Apparently the church Paul founded at Colossae had been taken in by some Gnostics. Paul says to them, “I want you to know how great a struggle I have for you and for those at Laodicea … to reach all the riches of full assurance of understanding and the knowledge of God's mystery, which is Christ, in whom are hidden all the treasures of wisdom and knowledge. I say this in order that no one may delude you with plausible arguments.” They don't need any secret knowledge: they have Christ, and that's all there is to know.

Like most of the other letters, Colossians has its fair share of rebukes, a list of sins to avoid, and a list of spiritual goals. Avoid “sexual immorality, impurity, passion, evil desire, and covetousness, which is idolatry... anger, wrath, malice, slander, and obscene talk from your mouth. Do not lie.” Try to attain “compassionate hearts, kindness, humility, meekness, and patience,” forbearance, forgiveness, love, and peace.

Day 32, I Thessalonians 3 – I Timothy 5

Paul spent only a few weeks in Thessalonica before his friends hustled him out of town by dark of night for his own safety. Of course, that could never happen today, could it?

I have a good friend who teaches Bible, Greek, and Hebrew in a country where Christian missionaries are … not welcome, let’s say. Three weeks ago two people working with him were arrested and are being forced to leave the country. Fortunately my friend was in another city at the time, but now he is worried about how the students will be able to continue their studies.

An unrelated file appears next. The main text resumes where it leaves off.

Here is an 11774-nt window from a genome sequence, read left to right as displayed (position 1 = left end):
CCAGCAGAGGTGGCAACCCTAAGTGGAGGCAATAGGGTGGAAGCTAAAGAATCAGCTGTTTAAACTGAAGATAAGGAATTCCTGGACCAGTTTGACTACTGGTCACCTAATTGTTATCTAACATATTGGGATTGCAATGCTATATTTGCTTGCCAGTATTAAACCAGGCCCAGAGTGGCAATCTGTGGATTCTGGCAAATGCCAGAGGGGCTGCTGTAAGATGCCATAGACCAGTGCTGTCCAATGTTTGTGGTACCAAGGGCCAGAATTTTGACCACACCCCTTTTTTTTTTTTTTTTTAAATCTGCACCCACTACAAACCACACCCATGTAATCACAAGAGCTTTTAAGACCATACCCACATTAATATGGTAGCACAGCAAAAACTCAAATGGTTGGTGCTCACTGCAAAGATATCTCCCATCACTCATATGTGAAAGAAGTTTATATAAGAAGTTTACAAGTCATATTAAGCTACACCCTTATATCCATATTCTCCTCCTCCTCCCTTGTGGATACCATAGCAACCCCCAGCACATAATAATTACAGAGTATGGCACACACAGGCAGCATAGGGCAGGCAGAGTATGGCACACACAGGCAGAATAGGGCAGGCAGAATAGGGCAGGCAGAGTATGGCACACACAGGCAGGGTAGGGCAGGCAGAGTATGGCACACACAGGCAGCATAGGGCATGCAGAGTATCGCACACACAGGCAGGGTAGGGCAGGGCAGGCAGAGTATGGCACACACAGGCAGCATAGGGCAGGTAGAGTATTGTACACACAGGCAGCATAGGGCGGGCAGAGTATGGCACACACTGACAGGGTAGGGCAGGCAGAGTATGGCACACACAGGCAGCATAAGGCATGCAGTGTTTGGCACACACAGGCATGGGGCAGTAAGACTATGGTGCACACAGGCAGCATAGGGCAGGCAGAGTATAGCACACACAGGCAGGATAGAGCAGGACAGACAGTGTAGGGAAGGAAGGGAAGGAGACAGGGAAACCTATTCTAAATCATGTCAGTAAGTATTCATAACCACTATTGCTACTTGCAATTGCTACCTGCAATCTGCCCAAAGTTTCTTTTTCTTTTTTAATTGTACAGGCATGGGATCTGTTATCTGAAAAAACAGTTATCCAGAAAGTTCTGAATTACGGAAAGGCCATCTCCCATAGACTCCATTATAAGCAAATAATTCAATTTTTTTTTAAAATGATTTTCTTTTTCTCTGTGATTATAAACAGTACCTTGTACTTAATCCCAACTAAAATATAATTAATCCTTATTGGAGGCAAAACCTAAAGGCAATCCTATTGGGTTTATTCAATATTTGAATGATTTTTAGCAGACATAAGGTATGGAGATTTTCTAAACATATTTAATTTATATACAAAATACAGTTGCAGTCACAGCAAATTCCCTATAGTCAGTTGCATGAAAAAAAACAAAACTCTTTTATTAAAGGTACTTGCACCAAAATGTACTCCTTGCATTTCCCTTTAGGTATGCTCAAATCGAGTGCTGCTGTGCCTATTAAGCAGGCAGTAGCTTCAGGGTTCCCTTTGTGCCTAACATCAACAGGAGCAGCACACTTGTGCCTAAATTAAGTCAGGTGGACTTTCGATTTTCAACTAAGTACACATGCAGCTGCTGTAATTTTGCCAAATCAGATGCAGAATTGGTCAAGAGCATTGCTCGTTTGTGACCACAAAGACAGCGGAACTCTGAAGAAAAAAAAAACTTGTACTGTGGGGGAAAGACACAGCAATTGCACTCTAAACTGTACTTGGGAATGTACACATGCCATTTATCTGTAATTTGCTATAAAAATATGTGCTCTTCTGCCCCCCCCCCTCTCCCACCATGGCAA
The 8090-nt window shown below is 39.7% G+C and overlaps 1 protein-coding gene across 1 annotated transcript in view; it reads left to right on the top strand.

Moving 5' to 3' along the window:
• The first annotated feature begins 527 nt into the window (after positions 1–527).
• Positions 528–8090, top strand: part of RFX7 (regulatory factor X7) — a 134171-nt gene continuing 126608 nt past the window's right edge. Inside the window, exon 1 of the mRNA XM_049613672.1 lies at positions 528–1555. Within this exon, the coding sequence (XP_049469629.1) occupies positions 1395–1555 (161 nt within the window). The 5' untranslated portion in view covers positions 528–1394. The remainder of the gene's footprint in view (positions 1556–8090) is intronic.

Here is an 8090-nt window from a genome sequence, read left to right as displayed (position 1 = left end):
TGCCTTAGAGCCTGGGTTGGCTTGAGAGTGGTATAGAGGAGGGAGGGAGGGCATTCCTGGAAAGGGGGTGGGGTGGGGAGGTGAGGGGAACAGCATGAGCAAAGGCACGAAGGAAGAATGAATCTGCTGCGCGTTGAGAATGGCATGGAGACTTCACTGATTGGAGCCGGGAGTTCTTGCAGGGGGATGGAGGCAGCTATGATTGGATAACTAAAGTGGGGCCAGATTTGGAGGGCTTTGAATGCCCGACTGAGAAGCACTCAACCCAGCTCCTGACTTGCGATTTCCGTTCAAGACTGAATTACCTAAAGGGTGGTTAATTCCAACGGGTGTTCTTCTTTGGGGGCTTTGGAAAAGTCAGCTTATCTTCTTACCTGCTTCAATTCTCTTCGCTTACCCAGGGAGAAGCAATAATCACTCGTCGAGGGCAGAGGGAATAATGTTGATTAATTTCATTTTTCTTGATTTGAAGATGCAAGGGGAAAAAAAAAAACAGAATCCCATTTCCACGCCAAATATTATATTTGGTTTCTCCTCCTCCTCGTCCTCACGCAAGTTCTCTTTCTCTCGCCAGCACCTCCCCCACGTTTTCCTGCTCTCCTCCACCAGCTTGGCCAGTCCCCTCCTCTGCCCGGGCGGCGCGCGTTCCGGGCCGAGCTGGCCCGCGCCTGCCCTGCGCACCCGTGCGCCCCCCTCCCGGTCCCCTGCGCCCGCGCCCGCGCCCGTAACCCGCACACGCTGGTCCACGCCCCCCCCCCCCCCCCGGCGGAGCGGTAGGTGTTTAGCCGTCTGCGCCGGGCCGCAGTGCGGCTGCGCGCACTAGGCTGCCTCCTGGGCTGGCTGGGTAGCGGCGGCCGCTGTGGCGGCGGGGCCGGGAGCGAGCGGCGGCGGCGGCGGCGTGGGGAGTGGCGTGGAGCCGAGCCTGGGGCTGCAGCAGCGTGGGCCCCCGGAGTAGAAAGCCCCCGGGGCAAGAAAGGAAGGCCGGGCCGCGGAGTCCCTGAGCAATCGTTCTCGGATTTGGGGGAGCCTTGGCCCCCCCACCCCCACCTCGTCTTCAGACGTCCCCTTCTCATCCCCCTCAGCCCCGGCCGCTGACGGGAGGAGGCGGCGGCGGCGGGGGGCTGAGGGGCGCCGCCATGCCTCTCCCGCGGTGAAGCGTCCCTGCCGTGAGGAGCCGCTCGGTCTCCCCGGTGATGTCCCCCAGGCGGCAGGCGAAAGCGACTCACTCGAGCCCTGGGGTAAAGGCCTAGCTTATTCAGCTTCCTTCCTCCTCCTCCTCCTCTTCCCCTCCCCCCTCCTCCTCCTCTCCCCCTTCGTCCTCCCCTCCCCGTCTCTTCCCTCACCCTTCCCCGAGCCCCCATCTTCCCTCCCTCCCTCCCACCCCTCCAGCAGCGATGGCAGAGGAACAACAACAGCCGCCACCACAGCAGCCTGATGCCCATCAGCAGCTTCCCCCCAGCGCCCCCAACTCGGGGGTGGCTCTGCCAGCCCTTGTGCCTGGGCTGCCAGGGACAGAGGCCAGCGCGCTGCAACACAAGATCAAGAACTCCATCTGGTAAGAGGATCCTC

Paul was also worried about his Thessalonians. He says, “when I could bear it no longer, I sent to learn about your faith, for fear that somehow the tempter had tempted you and our labor would be in vain. But now that Timothy has come to us from you, and has brought us the good news of your faith and love and reported that you always remember us kindly and long to see us, as we long to see you – for this reason, brothers, in all our distress and affliction we have been comforted about you through your faith.”

Nevertheless, the church had gotten a little off-track, and Paul wrote them a couple of letters trying to get them to focus on salvation today, not on doomsday and special rules and off-brand practices that people other than Paul are teaching them. Of course, that could never happen today, could it?